• texture and moisture - to keep the eater's attention
  • nutritional value
Deep flavour 
- use a mirepoix or soffrito, celery, carrot and onion sweated gently in olive oil. Mix this with chick peas, a spoonful of nut butter or tahini and crush or blend it all together, adding garlic if you like.
- a rich stock, home made vegetable bouillon or ready made with added porcini mushrooms, peppercorns, cloves, bayleaf and other herbs all simmered gently for 30 minutes

This isn't a quick dish to prepare, it's a proper main to match any other Sunday Roast type main. I served this alongside roast lamb, and those eating the lamb still eyed up the veg wellington. You may want to add gravy to the list, although if you serve it with a dressed salad you won't need it.

Mushroom Wellington - makes two


  • Leaf spinach - one bunch
  • Mirepoix - 1 stick celery, 1 carrot, half onion
  • large onion
  • mushrooms (1 punnet)
  • half cup chick peas
  • parsley chopped fine
  • chopped mixed nuts (I use sunflower seeds and pumpkin seeds)
  • half dessert apple peeled and finely diced
  • porcini mushrooms 
  • puff pastry block or ready rolled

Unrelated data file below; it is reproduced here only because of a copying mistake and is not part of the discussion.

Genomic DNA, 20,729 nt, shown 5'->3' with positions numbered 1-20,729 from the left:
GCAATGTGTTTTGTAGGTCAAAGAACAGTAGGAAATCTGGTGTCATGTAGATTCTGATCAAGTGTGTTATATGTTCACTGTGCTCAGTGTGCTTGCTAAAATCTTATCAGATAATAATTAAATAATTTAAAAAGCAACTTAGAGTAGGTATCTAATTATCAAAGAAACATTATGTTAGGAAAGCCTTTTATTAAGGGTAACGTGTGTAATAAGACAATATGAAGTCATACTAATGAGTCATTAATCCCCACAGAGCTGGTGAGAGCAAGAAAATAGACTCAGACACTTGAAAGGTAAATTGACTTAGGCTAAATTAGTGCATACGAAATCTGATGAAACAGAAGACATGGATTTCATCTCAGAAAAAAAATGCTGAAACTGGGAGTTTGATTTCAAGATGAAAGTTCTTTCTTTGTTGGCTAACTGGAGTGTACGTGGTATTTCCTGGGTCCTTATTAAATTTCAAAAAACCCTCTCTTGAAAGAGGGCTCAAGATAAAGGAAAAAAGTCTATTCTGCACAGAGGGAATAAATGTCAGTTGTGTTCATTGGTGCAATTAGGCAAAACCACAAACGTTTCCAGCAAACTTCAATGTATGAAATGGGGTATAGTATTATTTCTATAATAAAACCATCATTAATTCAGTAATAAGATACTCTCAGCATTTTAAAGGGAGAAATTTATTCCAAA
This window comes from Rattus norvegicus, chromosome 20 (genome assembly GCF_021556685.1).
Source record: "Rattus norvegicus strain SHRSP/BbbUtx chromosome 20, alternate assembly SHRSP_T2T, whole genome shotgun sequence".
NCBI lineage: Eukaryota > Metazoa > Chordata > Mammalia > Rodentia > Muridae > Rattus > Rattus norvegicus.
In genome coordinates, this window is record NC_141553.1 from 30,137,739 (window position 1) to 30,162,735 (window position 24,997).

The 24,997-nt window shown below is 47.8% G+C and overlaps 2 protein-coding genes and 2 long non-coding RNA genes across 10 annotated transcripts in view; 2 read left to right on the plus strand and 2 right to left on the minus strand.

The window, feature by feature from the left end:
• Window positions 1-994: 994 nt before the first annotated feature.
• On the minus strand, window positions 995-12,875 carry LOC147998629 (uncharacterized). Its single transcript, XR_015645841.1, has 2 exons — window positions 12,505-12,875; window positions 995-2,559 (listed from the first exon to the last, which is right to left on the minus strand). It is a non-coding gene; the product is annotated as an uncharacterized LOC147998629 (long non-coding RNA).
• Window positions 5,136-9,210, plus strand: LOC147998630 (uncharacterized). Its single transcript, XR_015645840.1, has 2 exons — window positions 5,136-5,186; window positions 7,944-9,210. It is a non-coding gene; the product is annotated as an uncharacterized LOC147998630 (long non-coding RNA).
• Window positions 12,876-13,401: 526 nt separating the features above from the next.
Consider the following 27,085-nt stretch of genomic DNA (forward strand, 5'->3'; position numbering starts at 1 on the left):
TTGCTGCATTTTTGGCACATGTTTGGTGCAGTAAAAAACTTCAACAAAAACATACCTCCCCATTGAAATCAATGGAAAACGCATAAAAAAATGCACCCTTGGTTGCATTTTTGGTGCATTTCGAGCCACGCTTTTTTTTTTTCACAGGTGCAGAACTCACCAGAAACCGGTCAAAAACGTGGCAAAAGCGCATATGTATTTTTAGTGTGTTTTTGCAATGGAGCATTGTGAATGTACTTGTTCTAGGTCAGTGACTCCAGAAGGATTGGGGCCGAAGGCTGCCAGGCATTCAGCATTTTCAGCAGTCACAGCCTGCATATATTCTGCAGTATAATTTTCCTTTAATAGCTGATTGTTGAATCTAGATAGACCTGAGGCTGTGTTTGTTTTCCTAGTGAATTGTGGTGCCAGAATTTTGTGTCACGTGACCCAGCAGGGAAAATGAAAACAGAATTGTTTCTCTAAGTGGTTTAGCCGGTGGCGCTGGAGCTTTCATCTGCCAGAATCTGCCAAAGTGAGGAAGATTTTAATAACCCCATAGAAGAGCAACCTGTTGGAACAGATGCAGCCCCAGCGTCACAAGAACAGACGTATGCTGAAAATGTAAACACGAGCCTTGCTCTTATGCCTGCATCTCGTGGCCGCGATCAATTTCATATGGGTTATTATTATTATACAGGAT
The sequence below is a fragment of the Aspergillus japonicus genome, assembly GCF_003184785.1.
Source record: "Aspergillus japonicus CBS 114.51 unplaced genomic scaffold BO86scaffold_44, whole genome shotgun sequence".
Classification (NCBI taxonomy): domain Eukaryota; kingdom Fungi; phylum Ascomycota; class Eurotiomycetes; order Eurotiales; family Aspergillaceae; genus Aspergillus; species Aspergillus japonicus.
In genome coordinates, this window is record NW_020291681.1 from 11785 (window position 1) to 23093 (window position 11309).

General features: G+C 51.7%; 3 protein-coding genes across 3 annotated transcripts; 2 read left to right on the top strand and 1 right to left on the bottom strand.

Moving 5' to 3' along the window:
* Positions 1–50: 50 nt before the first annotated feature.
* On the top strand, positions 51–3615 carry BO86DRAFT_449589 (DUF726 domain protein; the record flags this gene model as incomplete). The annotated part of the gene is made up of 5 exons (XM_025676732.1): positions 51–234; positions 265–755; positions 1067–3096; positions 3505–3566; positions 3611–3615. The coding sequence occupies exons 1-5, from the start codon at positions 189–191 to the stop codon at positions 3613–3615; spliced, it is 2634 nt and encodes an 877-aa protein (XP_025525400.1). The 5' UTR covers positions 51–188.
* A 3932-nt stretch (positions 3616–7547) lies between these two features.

• 1tsp veg bouillon or veg stock cube (read label to ensure they are vegan)
  • 1 tbsp nut butter (I like almond butter as it adds richness but not flavour)
  • nut or other plant milk
  • mixed herbs
  • oil


  • Take half the onion for the mirepoix mixture (see below)
  • Prepare the mirepoix, chopping celery, peeled carrot and onion very fine, put into pan over low heat with a spoonful of oil, cook gently until tender (this is sweating) check the heat and stir, you don't want the mixture to brown.... once it's cooked add finely diced peeled dessert apple and cook until soft, stir through the finely chopped parsley, season and then set to one side COMPONENT: MIREPOIX MIXTURE
  • Clean mushrooms by tapping out soil and removing stems, set caps to one side COMPONENT: MUSHROOM CAPS
  • prepare half cup of stock adding spoonful of porcini mushroom and stems from the other mushrooms - boiling all together to deepen the flavour. If you don't have any suitable stock the mushrooms will good favour in a cup full of water, add herbs to taste. Once the stock is flavourful turn it off. You can discard the mushrooms or keep them to add to the chickpea mixture BUT if you do you'll need to puree them very well
  • slice remaining half onion and fry gently in small amount of oil until brown, add herbs and chickpeas and stock and reduce until only small amount of liquid remain, then mash or puree chick pea mixture adding in spoonful of nut butter, pepper and salt to taste stir through the mixed nuts and set to one side COMPONENT: CHICK PEA PUREE
  • wash the leaf spinach and dry COMPONENT: SPINACH
  • you're nearly ready to put the mushroom wellington together